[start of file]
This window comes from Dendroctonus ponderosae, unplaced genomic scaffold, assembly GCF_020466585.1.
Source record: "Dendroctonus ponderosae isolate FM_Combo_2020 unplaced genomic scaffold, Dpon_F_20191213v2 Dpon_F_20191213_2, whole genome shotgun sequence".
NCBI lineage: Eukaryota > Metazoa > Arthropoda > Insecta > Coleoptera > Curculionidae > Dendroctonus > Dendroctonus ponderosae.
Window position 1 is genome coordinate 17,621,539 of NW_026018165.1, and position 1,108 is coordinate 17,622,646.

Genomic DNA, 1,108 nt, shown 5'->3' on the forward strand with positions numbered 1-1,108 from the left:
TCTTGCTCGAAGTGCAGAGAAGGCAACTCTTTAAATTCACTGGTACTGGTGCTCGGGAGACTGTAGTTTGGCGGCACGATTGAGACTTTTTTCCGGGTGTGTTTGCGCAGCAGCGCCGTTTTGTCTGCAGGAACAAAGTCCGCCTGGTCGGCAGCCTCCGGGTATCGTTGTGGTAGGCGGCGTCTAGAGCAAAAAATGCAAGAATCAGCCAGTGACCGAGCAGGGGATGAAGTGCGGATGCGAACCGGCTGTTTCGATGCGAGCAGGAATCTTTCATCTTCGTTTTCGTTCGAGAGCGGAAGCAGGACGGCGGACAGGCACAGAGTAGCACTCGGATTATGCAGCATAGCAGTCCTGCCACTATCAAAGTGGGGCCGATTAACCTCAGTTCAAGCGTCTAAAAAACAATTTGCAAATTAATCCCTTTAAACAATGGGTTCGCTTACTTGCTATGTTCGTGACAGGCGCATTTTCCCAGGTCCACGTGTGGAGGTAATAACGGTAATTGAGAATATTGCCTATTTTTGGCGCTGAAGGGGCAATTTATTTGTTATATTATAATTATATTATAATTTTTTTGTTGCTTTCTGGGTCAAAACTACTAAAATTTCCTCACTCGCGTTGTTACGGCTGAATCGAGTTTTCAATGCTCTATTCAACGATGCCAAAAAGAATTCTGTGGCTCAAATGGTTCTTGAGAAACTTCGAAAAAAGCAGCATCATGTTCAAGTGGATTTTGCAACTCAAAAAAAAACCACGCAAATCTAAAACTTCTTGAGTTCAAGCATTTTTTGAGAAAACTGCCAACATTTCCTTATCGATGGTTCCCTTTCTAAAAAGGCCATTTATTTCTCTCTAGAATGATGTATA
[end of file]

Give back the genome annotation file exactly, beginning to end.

This window comes from Dendroctonus ponderosae, unplaced genomic scaffold, assembly GCF_020466585.1.
Source record: "Dendroctonus ponderosae isolate FM_Combo_2020 unplaced genomic scaffold, Dpon_F_20191213v2 Dpon_F_20191213_2, whole genome shotgun sequence".
NCBI lineage: Eukaryota > Metazoa > Arthropoda > Insecta > Coleoptera > Curculionidae > Dendroctonus > Dendroctonus ponderosae.
Window position 1 is genome coordinate 17,621,539 of NW_026018165.1, and position 1,108 is coordinate 17,622,646.

Genomic DNA, 1,108 nt, shown 5'->3' on the forward strand with positions numbered 1-1,108 from the left:
TCTTGCTCGAAGTGCAGAGAAGGCAACTCTTTAAATTCACTGGTACTGGTGCTCGGGAGACTGTAGTTTGGCGGCACGATTGAGACTTTTTTCCGGGTGTGTTTGCGCAGCAGCGCCGTTTTGTCTGCAGGAACAAAGTCCGCCTGGTCGGCAGCCTCCGGGTATCGTTGTGGTAGGCGGCGTCTAGAGCAAAAAATGCAAGAATCAGCCAGTGACCGAGCAGGGGATGAAGTGCGGATGCGAACCGGCTGTTTCGATGCGAGCAGGAATCTTTCATCTTCGTTTTCGTTCGAGAGCGGAAGCAGGACGGCGGACAGGCACAGAGTAGCACTCGGATTATGCAGCATAGCAGTCCTGCCACTATCAAAGTGGGGCCGATTAACCTCAGTTCAAGCGTCTAAAAAACAATTTGCAAATTAATCCCTTTAAACAATGGGTTCGCTTACTTGCTATGTTCGTGACAGGCGCATTTTCCCAGGTCCACGTGTGGAGGTAATAACGGTAATTGAGAATATTGCCTATTTTTGGCGCTGAAGGGGCAATTTATTTGTTATATTATAATTATATTATAATTTTTTTGTTGCTTTCTGGGTCAAAACTACTAAAATTTCCTCACTCGCGTTGTTACGGCTGAATCGAGTTTTCAATGCTCTATTCAACGATGCCAAAAAGAATTCTGTGGCTCAAATGGTTCTTGAGAAACTTCGAAAAAAGCAGCATCATGTTCAAGTGGATTTTGCAACTCAAAAAAAAACCACGCAAATCTAAAACTTCTTGAGTTCAAGCATTTTTTGAGAAAACTGCCAACATTTCCTTATCGATGGTTCCCTTTCTAAAAAGGCCATTTATTTCTCTCTAGAATGATGTATA